Recycling Printer PackagingRecently, I did something I’m not proud of: I got a brand-new printer. I’m pretty dedicated to reuse, particularly when it comes to electronics. It depresses me to think about all the plastic, precious metals and other items that go into modern gadgets. However, I’d been pestering my co-worker to let me use her scanner practically every day, and when I found out that the company had a printer/scanner/copier sitting in storage, I jumped at the chance to use it. I started to reconsider that decision as soon as I opened the box. I was immediately confronted with layer upon layer of plastic, Styrofoam and other packaging materials. I groused about all this waste while I was setting up the machine and waiting for the software to install. I was going to have to find a good home for everything in the box, and how long was that going to take me? Would it be expensive and entail driving all over town? As it turned out, the whole process wasn’t as bad as I thought. In total, the packaging for my printer took up about 1.3 cubic feet of space. Most of that was the cardboard box, so once the box was broken down the pile looked like less intimidating. In total, it weighed less than 2.5 pounds. By far, the heaviest part of the packaging was cardboard, which I broke down and put in the recycling bin at my office. The installation manual (written in four languages) and an advertising flier went into the paper recycling can. If I’d been at home, the items could have gone into my wheelie bin. My company happens to be the only Styrofoam recycler in the area, so finding a home for the two pieces that held the printer was easy. The printer and its various cords were covered in plastic, but most of it was marked #4, which my local recycling center accepts. It’s a 15-minute drive from my office, but there is no charge to leave recyclables. The bag that held the printer looked like a plastic shopping bag, so in a pinch I could have taken it to a grocery store. Now I was down to the hard stuff. The spongy plastic that was protecting the glass top of the scanner had no immediately apparent home. Since the Christmas season was coming up, I cheated and kept it to wrap around fragile gifts. I also kept the twist ties that held the plastic bags closed since they can be reappropriated to the kitchen or garage. The tape over the toner cartridges went into the trash. I also couldn’t identify any way to recycle the wrappers that held the toner cartridges. Kelly Bell, who runs our local Master Recycler Program, said she isn’t aware of a local resource for recycling what she calls “space age candy wrappers.” The technology exists (check out Agilyx, which converts all kinds of plastic to fuel), but no one in this area is collecting it. Her suggestion? Turn the plastic wrappers inside out so the metallic silver coating shows, and use them as gift-wrap. Not sure I’m crazy about that idea, but I’ll hang onto them for a little while and see if I can use them when I make greeting cards. Finding a home for my old printer shouldn’t be hard. It works great, so I’m sure someone else in my office will scoop it up. If not, I could take it to Next Step Recycling, a local electronics recycler. Next Step accepts small laser printers for a $7 fee. It took less than an hour to locate recyclers and deliver the items to various places around town. I drove a total of 11.6 miles (although it would have been slightly more if I could not recycle Styrofoam at work). The only thing that ended up going in the trash was a tiny bit of tape. Overall, I was impressed by how easy it was to recycle the printer’s packaging. Yet there are still a few things manufacturers can do better:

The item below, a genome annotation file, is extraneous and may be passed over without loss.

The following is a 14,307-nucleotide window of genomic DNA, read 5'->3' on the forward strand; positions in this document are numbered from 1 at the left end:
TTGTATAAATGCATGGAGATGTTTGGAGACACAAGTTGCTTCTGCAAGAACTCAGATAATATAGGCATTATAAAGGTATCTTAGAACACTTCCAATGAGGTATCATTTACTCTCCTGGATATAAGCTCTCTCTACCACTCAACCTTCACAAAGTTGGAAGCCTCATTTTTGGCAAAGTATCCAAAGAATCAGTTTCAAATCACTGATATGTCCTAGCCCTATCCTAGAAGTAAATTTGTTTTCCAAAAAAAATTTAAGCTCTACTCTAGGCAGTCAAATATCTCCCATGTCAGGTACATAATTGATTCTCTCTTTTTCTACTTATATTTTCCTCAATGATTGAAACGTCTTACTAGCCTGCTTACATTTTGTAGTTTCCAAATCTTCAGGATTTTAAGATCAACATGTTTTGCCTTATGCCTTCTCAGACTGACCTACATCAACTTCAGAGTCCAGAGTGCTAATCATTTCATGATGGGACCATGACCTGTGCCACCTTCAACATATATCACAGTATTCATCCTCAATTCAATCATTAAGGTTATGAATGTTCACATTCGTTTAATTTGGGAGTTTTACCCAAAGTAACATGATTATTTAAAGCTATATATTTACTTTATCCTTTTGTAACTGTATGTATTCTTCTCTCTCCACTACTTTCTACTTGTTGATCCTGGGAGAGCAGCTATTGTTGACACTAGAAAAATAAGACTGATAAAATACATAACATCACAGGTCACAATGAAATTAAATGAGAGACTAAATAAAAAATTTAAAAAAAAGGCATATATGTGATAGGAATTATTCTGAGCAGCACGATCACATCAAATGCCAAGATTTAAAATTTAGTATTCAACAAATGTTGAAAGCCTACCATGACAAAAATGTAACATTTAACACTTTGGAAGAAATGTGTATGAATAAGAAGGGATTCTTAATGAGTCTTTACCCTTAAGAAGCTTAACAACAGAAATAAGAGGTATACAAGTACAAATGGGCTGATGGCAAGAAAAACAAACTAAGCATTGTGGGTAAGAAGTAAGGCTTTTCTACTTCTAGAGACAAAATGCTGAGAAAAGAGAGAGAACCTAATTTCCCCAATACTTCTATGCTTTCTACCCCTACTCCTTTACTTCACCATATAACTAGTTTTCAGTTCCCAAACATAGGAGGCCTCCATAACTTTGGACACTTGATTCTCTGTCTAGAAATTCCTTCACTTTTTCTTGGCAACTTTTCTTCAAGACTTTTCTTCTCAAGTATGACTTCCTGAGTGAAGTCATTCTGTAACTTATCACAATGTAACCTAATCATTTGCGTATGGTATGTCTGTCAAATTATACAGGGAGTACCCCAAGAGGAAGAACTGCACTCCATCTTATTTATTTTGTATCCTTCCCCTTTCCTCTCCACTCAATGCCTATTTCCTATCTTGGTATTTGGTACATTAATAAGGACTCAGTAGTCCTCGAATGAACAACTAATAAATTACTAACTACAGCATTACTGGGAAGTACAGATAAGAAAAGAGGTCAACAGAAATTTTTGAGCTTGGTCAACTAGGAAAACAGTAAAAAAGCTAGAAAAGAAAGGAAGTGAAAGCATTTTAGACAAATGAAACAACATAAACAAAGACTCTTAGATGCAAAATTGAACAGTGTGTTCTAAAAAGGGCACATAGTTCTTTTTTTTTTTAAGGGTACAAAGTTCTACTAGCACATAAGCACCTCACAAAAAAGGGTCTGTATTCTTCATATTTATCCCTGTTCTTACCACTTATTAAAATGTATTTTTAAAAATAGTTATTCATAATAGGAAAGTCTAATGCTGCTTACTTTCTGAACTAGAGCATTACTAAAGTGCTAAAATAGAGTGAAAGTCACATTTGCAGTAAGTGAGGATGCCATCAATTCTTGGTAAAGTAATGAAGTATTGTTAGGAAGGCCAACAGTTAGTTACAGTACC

• It would be nice if the company would put a number on the entire plastic wrap, not just some of it, to clear up confusion about how it should be recycled.
  • The setup manual was quite large since it was written in four languages. The printer also came with an installation CD, which is one more item I’ll need to recycle when the printer dies. It seems like it would be easier and less wasteful to have instructions and software available for download from the company’s website.
  • Several of the plastic bags were larger than they really needed to be, so the company could simply make them smaller in size. (I bought a printer for my house earlier this year and was impressed that it was wrapped in a reusable grocery bag rather than a plastic bag. Cool idea.)
  • Figure out a way to recycle those darn space-age candy wrappers. Maybe in a way that involves giving me some actual candy.